It’s really important to have a long-term plan for your homeschool. If we get stuck looking only at the short term, it could be difficult to course-correct later on. But it’s not difficult to look at the big picture. There are just a few key things to keep in mind!
Start With Academics, Obviously
The whole point of homeschooling is right in the name- school. This doesn’t mean we have to think like an institution or government, of course- but the foundations of knowledge are relatively universal. Will higher education be an important goal for your family? Or is it more important to learn practical skills that will allow your kids to transition to adulthood more easily? Depending on the ages of your kids, they may already show an interest in a field of study or hobby. Do you intend to focus on one area of education more heavily than another? Some families feel it’s important to prepare their children for the technological advances that are happening in our society. Or perhaps your family is focused on a STEM-based education. Everything is fair game, and it can be easy to get overwhelmed or try to focus on too many fields at once.
All the questions above will have different meaning for you and your family. That’s why it’s best to set a path right now. You can always re-direct your intentions if something’s not working or you need a change. But without an idea of your homeschool’s lifetime goals, it will be difficult to make even simple choices. Curriculum, daily schedules, what extra-curriculars to focus on- all these things will become more clear once your lifetime goals are articulated.
Imagine Your Children As They Are Entering Adulthood
I know it can be kind of heartbreaking to think about. But where do you see them? What do you wish most for them? Do they have certain social skills? Abilities? Manners? Do they love to read or write? What do you hope for their higher education or career potential? That’s not to say that they have to have a career chosen. But do you want them to be able to enter the workforce with certain skills or marketable abilities? The reason why we homeschool is so that we can give our kids the opportunities they might not get in a school building. Now is the time to make some of those decisions. We’ll never get to everything on our “Educational Bucket List”. So, we need to set some priorities. What do we feel is crucial? What do we think will benefit them most? Your Homeschool’s Lifetime Goals must set those things out clearly, or everything else will muddy the waters.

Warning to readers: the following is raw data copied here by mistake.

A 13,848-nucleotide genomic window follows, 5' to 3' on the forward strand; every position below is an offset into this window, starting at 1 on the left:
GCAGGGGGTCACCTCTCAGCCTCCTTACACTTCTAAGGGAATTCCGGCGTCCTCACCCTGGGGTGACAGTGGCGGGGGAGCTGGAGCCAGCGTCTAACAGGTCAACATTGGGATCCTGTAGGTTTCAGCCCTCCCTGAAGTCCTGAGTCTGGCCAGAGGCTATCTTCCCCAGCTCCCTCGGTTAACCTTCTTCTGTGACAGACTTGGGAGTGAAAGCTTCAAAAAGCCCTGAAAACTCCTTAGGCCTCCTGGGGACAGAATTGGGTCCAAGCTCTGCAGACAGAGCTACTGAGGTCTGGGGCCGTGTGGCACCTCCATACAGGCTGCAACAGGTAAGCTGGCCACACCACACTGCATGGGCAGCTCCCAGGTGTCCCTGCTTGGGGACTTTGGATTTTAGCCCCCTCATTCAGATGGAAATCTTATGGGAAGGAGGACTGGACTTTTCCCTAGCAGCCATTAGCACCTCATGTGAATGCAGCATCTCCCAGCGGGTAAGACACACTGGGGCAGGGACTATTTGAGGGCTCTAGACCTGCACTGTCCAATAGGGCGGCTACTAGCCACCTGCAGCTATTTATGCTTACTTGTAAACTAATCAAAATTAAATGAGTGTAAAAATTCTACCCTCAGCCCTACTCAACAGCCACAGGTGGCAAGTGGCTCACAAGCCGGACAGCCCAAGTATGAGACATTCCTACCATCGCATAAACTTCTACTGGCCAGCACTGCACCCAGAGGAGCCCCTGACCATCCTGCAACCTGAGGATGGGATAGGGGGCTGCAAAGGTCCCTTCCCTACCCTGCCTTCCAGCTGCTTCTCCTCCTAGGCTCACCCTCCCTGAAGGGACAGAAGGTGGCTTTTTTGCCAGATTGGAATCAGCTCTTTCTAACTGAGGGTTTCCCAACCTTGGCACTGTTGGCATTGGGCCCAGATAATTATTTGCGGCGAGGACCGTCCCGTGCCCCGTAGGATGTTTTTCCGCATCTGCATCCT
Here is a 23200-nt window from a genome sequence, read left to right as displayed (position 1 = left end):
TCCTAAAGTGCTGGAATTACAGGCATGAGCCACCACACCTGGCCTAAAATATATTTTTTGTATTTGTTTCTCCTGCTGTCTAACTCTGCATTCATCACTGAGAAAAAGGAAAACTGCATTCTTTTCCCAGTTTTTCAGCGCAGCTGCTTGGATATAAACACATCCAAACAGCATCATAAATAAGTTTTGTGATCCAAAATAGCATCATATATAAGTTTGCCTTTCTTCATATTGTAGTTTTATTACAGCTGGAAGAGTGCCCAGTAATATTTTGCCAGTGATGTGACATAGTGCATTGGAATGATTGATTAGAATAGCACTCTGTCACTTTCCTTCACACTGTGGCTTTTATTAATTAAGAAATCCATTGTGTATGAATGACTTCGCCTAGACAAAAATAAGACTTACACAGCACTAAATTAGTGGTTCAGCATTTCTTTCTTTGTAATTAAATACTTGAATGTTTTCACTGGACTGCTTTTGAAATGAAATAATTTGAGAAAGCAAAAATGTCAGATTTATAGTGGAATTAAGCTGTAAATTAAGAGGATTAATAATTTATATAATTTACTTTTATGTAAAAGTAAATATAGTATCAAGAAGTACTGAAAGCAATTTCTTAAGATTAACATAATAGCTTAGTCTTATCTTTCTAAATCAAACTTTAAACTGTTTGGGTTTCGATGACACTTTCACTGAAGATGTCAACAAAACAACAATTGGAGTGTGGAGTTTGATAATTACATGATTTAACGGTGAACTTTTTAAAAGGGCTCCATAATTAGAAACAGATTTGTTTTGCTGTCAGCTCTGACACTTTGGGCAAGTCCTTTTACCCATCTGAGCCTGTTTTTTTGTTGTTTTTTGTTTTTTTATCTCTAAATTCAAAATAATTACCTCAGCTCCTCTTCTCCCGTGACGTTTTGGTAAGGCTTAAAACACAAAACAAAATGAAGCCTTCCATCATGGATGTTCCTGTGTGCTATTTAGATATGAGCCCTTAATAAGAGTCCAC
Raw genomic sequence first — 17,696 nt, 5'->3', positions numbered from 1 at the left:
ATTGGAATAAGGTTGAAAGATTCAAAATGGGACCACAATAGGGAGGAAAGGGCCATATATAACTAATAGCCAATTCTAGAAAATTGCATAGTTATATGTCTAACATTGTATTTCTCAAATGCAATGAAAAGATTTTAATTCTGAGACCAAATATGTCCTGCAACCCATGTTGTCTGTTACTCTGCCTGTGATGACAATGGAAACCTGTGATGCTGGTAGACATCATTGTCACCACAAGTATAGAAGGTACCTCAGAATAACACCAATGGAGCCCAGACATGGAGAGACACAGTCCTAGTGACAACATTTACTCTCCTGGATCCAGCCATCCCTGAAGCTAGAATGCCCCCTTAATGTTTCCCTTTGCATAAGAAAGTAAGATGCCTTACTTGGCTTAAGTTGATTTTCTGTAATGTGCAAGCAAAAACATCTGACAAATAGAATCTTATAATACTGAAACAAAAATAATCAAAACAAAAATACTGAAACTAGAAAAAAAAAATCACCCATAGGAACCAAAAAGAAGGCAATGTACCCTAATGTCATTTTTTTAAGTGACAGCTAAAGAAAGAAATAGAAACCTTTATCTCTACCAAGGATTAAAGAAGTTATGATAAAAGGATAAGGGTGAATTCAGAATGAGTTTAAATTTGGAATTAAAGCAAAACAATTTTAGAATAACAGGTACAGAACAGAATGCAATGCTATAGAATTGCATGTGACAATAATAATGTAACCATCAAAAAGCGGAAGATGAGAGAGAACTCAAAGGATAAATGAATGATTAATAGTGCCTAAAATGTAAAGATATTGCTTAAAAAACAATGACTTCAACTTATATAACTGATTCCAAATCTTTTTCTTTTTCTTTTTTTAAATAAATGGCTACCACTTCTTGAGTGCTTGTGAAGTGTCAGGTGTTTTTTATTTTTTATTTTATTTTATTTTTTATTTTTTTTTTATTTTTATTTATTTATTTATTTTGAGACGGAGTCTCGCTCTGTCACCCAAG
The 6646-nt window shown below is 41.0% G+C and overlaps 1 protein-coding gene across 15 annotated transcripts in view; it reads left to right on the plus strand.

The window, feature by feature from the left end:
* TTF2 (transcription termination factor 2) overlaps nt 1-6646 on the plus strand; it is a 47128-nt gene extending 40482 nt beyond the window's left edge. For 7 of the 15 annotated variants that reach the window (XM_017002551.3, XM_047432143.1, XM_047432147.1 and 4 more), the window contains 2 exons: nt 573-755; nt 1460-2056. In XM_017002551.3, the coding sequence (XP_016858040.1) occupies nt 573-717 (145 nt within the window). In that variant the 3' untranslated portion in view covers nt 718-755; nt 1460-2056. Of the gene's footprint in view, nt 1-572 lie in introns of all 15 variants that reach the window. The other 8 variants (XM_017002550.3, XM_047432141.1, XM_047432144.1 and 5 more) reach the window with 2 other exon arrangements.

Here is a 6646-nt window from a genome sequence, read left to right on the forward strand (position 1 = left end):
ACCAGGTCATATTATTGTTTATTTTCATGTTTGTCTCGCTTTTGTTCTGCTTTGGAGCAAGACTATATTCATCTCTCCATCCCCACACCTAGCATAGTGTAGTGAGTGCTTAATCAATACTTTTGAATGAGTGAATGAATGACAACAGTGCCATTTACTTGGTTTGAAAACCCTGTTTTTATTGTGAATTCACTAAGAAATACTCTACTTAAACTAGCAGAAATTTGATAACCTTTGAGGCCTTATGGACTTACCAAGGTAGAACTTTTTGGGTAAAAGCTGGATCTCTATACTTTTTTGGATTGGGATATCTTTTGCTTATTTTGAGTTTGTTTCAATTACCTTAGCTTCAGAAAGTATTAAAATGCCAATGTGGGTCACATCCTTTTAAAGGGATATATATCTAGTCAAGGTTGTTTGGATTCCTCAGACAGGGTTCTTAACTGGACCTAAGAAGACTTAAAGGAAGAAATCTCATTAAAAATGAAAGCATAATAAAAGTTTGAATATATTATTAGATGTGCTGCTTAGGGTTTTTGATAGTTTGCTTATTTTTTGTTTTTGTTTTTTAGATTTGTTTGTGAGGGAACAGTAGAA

Maybe it’s a skill that you don’t have, that you really want your children to garner. Math is more assuredly not my strong suit. So, I hope to give my kids a strong foundation in mathematics, so that they have the confidence to pursue higher levels of skill building if they wish. I would never force my kids to take calculus (or even pre-calc!). But I want them to feel that it’s an option for them, depending on their future desires or career path.
Finally, It’s Important to Consider Their Emotional Well-Being
Setting the stage for a happy, healthy adulthood can be done in so many different ways. We can help our kids understand the importance of exercise, a balanced diet, getting enough rest, etc. But maybe even more important than that could be their emotional health. Since we are their primary role models, we need to be able to provide them with the tools to manage their feelings and thoughts. I’m not prescribing therapy to every child or anything, but even simple basics like mindfulness, self-compassion, or meditation could give our kids a wealth of benefits we might not even be able to predict at this point. When we were in class at our Early Childhood school, we learned about the importance of helping our toddlers learn to regulate their emotions. I would argue that mission does not end at toddlerhood!
Life is full of painful and confusing events and personal battles. The very best gifts we can give our children, besides just our unconditional love, might be those intangible ones- the ones that they fall back on when they’re struggling personally. We might give them the opportunity to discover how to endure a wave of grief or a bout of depression. All of these skills are just as important to a happy, healthy life. And they’re not going to come up in your typical social studies curriculum. But if they’re a part of our Homeschool’s Lifetime Goals, then we can begin the next step: researching how best to bring them to life!
This is the final step in your Homeschool Foundation, after your mission statement (don’t forget to grab the free printable!), Yearly Schedule, and Educational Philosophy. Now, we get to do the realllllly fun part! Curriculum decisions and shopping!!! Buckle Up! It’s gonna be a blast!